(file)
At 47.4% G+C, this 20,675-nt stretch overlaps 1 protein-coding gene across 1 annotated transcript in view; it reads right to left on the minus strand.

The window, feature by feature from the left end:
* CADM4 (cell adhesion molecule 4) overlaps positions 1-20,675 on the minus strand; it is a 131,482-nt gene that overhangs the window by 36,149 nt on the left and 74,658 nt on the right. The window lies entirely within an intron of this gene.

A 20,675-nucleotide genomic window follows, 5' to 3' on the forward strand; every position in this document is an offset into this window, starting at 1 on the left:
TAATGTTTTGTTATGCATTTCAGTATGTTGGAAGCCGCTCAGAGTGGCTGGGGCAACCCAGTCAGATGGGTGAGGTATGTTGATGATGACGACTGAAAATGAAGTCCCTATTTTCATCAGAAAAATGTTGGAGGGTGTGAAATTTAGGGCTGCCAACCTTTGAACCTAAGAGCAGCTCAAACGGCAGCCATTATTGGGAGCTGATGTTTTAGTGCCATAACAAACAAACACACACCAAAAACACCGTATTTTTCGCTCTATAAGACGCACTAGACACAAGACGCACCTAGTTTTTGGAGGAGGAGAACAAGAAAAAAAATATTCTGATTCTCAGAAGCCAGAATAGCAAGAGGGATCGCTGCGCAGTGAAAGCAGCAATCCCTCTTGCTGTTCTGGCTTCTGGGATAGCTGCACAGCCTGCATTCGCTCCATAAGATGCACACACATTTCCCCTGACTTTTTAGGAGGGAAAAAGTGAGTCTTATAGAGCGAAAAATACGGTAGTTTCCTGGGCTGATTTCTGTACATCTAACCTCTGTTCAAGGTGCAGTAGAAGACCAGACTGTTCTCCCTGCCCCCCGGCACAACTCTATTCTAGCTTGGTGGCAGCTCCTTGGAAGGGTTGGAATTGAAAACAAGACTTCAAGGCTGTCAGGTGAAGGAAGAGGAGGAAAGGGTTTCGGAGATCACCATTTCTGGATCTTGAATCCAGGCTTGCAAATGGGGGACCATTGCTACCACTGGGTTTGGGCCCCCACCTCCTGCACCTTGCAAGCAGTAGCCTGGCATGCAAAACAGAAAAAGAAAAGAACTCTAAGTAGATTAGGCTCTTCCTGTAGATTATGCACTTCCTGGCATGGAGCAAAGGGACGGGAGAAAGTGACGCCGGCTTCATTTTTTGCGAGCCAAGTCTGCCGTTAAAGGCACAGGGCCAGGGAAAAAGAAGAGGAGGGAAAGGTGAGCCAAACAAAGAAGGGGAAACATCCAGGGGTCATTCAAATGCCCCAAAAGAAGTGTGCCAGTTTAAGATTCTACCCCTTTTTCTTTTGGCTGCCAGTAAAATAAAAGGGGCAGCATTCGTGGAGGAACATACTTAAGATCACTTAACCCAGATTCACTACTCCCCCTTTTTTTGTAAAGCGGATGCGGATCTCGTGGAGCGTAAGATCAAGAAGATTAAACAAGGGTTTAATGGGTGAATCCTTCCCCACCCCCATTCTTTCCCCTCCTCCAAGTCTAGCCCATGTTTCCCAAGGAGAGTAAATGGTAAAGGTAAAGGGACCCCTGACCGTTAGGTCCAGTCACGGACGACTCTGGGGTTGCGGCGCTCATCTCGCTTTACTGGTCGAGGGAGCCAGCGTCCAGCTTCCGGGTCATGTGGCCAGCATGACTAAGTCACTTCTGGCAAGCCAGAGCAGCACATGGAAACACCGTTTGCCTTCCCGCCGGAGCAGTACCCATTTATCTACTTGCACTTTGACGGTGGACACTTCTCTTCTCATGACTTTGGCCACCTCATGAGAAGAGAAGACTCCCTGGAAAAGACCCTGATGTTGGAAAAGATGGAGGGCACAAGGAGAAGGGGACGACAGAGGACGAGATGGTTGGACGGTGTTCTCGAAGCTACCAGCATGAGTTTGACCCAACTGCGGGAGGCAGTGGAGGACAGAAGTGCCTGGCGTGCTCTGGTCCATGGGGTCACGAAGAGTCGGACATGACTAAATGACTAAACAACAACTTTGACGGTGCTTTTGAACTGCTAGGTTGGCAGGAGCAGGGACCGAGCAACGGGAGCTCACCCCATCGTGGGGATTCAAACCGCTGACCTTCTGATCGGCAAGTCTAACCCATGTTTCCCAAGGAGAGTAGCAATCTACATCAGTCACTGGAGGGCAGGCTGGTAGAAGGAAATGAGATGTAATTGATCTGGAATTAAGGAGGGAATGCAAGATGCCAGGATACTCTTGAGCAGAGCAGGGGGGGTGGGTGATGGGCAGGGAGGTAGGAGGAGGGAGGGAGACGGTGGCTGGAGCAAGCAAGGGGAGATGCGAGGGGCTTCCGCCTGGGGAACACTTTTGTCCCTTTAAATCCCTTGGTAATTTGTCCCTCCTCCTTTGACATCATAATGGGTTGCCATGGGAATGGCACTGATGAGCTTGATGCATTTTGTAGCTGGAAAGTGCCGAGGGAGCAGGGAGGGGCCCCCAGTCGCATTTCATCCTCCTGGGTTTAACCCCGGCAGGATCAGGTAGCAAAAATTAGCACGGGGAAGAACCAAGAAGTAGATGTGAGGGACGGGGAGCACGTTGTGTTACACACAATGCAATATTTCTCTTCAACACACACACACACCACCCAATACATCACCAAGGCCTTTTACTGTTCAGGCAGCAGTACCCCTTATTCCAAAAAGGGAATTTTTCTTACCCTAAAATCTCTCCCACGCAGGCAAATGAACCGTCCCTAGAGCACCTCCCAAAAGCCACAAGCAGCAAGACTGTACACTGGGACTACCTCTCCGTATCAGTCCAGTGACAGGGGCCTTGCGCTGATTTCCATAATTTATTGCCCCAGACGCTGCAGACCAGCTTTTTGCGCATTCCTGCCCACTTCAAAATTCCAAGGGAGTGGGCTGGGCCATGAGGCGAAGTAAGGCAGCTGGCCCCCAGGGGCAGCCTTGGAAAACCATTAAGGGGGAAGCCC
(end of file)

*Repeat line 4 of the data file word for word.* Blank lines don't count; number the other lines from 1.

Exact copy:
A 20,675-nucleotide genomic window follows, 5' to 3' on the forward strand; every position in this document is an offset into this window, starting at 1 on the left: